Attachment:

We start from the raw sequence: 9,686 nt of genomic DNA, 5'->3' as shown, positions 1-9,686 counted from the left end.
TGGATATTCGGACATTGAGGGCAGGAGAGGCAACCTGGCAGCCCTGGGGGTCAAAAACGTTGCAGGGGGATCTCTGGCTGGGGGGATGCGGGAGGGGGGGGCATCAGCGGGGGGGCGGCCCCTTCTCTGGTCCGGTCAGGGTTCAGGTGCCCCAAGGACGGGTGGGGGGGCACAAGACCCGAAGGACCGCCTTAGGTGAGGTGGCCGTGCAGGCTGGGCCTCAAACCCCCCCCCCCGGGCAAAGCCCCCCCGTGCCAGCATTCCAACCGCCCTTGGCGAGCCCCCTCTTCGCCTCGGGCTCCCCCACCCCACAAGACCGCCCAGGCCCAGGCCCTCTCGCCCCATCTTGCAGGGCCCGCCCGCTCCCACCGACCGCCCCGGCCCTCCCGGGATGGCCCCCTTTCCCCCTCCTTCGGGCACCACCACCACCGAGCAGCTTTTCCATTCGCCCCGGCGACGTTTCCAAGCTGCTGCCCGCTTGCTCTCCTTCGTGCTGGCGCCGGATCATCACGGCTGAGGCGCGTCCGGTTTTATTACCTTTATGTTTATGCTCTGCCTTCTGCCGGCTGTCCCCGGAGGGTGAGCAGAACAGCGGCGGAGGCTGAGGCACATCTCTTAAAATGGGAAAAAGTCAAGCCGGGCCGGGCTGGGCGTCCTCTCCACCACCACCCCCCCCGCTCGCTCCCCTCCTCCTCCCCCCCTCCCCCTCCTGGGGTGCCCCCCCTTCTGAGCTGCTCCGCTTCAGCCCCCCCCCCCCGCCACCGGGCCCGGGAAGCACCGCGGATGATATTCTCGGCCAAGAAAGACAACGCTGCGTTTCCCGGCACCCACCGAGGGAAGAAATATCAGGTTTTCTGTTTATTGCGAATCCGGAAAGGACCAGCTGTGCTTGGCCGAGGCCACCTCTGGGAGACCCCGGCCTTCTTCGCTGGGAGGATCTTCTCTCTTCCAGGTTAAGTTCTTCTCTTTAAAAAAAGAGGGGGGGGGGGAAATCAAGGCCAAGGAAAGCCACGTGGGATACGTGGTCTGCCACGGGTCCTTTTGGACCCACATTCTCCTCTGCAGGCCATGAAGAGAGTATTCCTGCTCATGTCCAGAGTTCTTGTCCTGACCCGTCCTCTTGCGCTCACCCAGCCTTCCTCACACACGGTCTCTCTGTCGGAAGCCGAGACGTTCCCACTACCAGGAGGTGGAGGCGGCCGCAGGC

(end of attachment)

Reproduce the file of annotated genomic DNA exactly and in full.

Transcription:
We start from the raw sequence: 9,686 nt of genomic DNA, 5'->3' as shown, positions 1-9,686 counted from the left end.
TGGATATTCGGACATTGAGGGCAGGAGAGGCAACCTGGCAGCCCTGGGGGTCAAAAACGTTGCAGGGGGATCTCTGGCTGGGGGGATGCGGGAGGGGGGGGCATCAGCGGGGGGGCGGCCCCTTCTCTGGTCCGGTCAGGGTTCAGGTGCCCCAAGGACGGGTGGGGGGGCACAAGACCCGAAGGACCGCCTTAGGTGAGGTGGCCGTGCAGGCTGGGCCTCAAACCCCCCCCCCCGGGCAAAGCCCCCCCGTGCCAGCATTCCAACCGCCCTTGGCGAGCCCCCTCTTCGCCTCGGGCTCCCCCACCCCACAAGACCGCCCAGGCCCAGGCCCTCTCGCCCCATCTTGCAGGGCCCGCCCGCTCCCACCGACCGCCCCGGCCCTCCCGGGATGGCCCCCTTTCCCCCTCCTTCGGGCACCACCACCACCGAGCAGCTTTTCCATTCGCCCCGGCGACGTTTCCAAGCTGCTGCCCGCTTGCTCTCCTTCGTGCTGGCGCCGGATCATCACGGCTGAGGCGCGTCCGGTTTTATTACCTTTATGTTTATGCTCTGCCTTCTGCCGGCTGTCCCCGGAGGGTGAGCAGAACAGCGGCGGAGGCTGAGGCACATCTCTTAAAATGGGAAAAAGTCAAGCCGGGCCGGGCTGGGCGTCCTCTCCACCACCACCCCCCCCGCTCGCTCCCCTCCTCCTCCCCCCCTCCCCCTCCTGGGGTGCCCCCCCTTCTGAGCTGCTCCGCTTCAGCCCCCCCCCCCCGCCACCGGGCCCGGGAAGCACCGCGGATGATATTCTCGGCCAAGAAAGACAACGCTGCGTTTCCCGGCACCCACCGAGGGAAGAAATATCAGGTTTTCTGTTTATTGCGAATCCGGAAAGGACCAGCTGTGCTTGGCCGAGGCCACCTCTGGGAGACCCCGGCCTTCTTCGCTGGGAGGATCTTCTCTCTTCCAGGTTAAGTTCTTCTCTTTAAAAAAAGAGGGGGGGGGGGAAATCAAGGCCAAGGAAAGCCACGTGGGATACGTGGTCTGCCACGGGTCCTTTTGGACCCACATTCTCCTCTGCAGGCCATGAAGAGAGTATTCCTGCTCATGTCCAGAGTTCTTGTCCTGACCCGTCCTCTTGCGCTCACCCAGCCTTCCTCACACACGGTCTCTCTGTCGGAAGCCGAGACGTTCCCACTACCAGGAGGTGGAGGCGGCCGCAGGC